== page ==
With four days to spare before the effective date of Tuesday, September 1, Treasury finally released guidance implementing the President’s August 8 Executive Order allowing taxpayers to defer withholding of the employee’s portion of Social Security taxes. At two and a half pages, (double spaced with wide borders) the guidance is brief, and leaves employees, employers and their tax advisors with many unanswered questions. It also creates potential traps for the unwary.
The Notice (which can be read here) applies to any employee whose pretax compensation during any biweekly period is less than $4,000 and permits employers to refrain from withholding Social Security taxes on such wages during the period September 1, 2020 through December 31, 2020. However, the Notice goes on to say that the employer must withhold and pay the total Applicable Taxes deferred ratably from wages and compensation paid between January 1, 2021 and April 30, 2021 or make arrangements to otherwise collect the total Applicable Taxes from the employee.
In other words, if the taxes aren’t forgiven, the employee will pay double Social Security taxes during the first four months of next year. The employer must deposit the additional taxes collected by May 1, 2021 or face penalties.
Among the unanswered questions and built-in traps for the unwary are:
- What if an employee leaves before the deferred tax is collected? Unless the employer has made some arrangement to collect the taxes prior to the employee’s departure, or Congress passes legislation forgiving the tax, it would appear that the employer is on the hook for the uncollected balance.
- If the employer pays the tax on behalf of the employee, is that additional taxable income to the employee? We hope Treasury will clarify this issue quickly.
- If an employer doesn’t want to participate in the program, could they be open to legal action from their employees? We will keep an eye out for any litigation testing an employer’s legal responsibilities with respect to this deferral opportunity.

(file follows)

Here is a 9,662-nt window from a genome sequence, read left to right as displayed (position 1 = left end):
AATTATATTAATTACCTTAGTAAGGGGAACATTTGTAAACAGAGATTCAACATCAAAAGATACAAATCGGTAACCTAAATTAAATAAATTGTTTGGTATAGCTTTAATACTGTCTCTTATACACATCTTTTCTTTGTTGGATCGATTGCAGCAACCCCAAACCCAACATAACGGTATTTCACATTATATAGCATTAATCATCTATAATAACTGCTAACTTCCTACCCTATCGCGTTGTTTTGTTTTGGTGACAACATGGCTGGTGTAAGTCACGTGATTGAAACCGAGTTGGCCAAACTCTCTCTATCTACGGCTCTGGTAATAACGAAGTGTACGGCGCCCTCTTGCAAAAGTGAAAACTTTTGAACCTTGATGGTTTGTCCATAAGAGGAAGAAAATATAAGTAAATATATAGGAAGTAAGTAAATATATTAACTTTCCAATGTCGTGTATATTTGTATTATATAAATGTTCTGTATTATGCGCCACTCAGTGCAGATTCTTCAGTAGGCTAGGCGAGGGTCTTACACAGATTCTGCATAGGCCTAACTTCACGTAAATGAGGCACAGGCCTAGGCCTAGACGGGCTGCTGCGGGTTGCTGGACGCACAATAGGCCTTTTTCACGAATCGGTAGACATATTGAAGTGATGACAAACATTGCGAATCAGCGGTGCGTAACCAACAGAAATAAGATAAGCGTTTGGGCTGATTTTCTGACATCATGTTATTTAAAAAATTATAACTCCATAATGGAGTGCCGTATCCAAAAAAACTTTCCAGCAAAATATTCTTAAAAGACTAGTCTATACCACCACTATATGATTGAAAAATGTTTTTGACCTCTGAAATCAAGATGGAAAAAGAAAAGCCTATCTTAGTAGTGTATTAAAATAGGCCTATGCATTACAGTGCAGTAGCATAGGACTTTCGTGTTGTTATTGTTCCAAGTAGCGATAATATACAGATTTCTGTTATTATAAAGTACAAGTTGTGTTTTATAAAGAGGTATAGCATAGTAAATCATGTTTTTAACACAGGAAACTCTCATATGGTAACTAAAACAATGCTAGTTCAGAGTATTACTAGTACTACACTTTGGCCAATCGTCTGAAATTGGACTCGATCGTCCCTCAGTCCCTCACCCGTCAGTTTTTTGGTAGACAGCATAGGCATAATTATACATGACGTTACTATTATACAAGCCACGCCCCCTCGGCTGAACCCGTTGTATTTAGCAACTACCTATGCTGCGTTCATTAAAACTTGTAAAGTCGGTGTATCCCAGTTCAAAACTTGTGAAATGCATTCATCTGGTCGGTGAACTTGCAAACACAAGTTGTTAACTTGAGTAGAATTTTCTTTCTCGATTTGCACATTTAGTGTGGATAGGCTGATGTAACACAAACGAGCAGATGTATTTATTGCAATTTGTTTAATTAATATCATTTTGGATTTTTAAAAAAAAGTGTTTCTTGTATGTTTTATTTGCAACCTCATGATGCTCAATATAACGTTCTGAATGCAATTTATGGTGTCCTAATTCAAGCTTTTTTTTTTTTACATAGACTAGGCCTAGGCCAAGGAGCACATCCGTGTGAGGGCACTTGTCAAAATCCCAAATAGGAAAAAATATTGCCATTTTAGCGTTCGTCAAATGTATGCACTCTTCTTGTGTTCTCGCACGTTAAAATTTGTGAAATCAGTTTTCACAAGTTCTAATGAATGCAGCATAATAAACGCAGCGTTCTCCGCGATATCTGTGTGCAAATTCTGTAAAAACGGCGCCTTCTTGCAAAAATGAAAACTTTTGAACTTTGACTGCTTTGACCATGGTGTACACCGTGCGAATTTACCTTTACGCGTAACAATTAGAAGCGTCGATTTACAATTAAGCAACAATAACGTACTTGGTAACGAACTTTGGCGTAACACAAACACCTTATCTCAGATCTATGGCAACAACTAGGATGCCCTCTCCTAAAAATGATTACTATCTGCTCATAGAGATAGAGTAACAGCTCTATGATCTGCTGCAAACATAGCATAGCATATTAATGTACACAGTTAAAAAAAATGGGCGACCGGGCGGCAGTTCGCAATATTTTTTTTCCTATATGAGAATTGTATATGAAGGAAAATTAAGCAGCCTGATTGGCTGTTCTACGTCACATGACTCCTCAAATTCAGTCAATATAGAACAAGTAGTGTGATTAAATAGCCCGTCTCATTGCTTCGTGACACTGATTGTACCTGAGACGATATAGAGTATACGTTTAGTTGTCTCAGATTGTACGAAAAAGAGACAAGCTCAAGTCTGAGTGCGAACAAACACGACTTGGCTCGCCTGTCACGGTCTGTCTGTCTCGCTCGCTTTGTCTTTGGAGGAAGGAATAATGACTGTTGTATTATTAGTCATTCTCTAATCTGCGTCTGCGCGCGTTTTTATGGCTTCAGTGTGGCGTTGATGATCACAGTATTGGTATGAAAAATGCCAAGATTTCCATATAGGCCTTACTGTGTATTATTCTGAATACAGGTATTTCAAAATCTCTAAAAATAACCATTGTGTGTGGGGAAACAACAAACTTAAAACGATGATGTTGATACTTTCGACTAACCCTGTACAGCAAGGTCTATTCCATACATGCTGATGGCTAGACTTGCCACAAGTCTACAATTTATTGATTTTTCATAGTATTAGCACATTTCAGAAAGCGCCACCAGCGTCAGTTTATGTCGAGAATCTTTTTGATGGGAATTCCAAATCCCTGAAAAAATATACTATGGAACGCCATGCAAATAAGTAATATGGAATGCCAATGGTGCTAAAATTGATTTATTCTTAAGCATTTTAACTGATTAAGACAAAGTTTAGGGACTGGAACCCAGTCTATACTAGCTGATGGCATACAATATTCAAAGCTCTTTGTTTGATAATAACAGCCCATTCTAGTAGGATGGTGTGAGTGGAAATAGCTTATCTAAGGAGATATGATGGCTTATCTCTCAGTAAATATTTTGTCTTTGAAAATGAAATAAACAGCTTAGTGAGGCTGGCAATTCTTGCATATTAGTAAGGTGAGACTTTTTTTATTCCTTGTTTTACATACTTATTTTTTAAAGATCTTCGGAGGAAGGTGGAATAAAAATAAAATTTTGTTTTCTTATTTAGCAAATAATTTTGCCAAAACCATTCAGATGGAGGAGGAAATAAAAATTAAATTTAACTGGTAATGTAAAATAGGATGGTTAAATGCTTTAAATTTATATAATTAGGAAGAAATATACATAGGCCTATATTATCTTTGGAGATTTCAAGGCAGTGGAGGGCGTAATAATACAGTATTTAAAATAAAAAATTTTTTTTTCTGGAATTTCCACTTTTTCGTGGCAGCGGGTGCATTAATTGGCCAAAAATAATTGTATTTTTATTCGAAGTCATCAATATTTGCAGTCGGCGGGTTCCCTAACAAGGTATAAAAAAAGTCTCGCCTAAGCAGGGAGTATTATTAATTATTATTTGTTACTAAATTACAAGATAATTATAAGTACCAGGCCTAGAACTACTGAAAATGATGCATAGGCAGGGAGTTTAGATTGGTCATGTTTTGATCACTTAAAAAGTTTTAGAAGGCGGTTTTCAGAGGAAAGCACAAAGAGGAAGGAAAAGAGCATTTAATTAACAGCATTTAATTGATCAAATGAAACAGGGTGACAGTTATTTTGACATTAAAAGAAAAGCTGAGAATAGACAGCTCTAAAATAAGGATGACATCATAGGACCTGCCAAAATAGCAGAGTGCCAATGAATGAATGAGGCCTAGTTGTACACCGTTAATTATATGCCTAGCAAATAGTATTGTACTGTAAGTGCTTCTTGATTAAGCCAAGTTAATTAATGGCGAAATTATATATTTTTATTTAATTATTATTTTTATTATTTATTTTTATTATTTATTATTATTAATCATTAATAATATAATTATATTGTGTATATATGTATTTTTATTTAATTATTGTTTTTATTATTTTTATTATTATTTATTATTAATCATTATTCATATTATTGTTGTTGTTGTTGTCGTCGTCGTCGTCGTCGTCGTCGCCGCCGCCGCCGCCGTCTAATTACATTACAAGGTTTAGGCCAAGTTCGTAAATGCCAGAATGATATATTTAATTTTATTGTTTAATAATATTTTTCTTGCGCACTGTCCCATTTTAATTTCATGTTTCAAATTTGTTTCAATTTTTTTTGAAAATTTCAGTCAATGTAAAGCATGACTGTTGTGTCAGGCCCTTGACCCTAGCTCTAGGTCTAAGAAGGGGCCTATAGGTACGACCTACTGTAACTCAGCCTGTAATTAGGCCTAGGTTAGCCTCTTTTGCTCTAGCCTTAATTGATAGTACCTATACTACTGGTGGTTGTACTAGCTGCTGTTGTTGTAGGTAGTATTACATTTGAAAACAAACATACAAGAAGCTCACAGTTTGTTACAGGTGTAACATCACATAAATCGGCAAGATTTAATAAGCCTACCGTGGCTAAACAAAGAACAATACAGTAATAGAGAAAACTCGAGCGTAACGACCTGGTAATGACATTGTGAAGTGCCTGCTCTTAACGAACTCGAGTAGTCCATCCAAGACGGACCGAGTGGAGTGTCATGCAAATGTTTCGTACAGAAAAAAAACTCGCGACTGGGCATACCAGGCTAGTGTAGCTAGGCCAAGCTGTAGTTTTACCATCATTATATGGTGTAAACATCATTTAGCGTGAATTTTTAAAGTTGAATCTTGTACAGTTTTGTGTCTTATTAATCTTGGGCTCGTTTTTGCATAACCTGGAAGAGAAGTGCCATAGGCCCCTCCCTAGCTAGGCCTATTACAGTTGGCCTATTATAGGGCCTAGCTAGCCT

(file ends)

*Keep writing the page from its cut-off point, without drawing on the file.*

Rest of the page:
- What penalties might an employer face if they can’t pay the deferred tax?
--Employee tax withholdings are also known as Trust Fund taxes because they are taxes the payer collects on behalf of the government rather than taxes on the income of the payer itself. Since the funds belong to the government, they are particularly protective of them.
--There are various failure to deposit and failure to pay penalties associated with tax withholdings. The failure to deposit penalty starts at 2% but quickly goes to 10% if the deposit is 16 or more days late, and, in certain instances, can go to 15%. Similarly, the failure to pay penalty is 0.5% of the unpaid tax per month.
--More draconian is the Trust Fund Recovery Penalty. Under this provision, individuals may be held personally liable for a penalty equal to 100% of the unpaid tax. Such responsible persons include any officer or employee of a corporation or any member or employee of a partnership who has the duty to collect or pay employment taxes.
--While the Notice mentions that interest, penalties, and additions to tax will begin to accrue on May 1, 2021, it doesn’t specify which penalties, if any, it includes. Therefore, employers must assume that they could be exposed to interest plus ALL of these penalties if they are unable to deposit the deferred taxes on time.
We will, of course, continue to monitor developments. And we encourage you to discuss your potential participation in this program with your Friedman LLP advisor.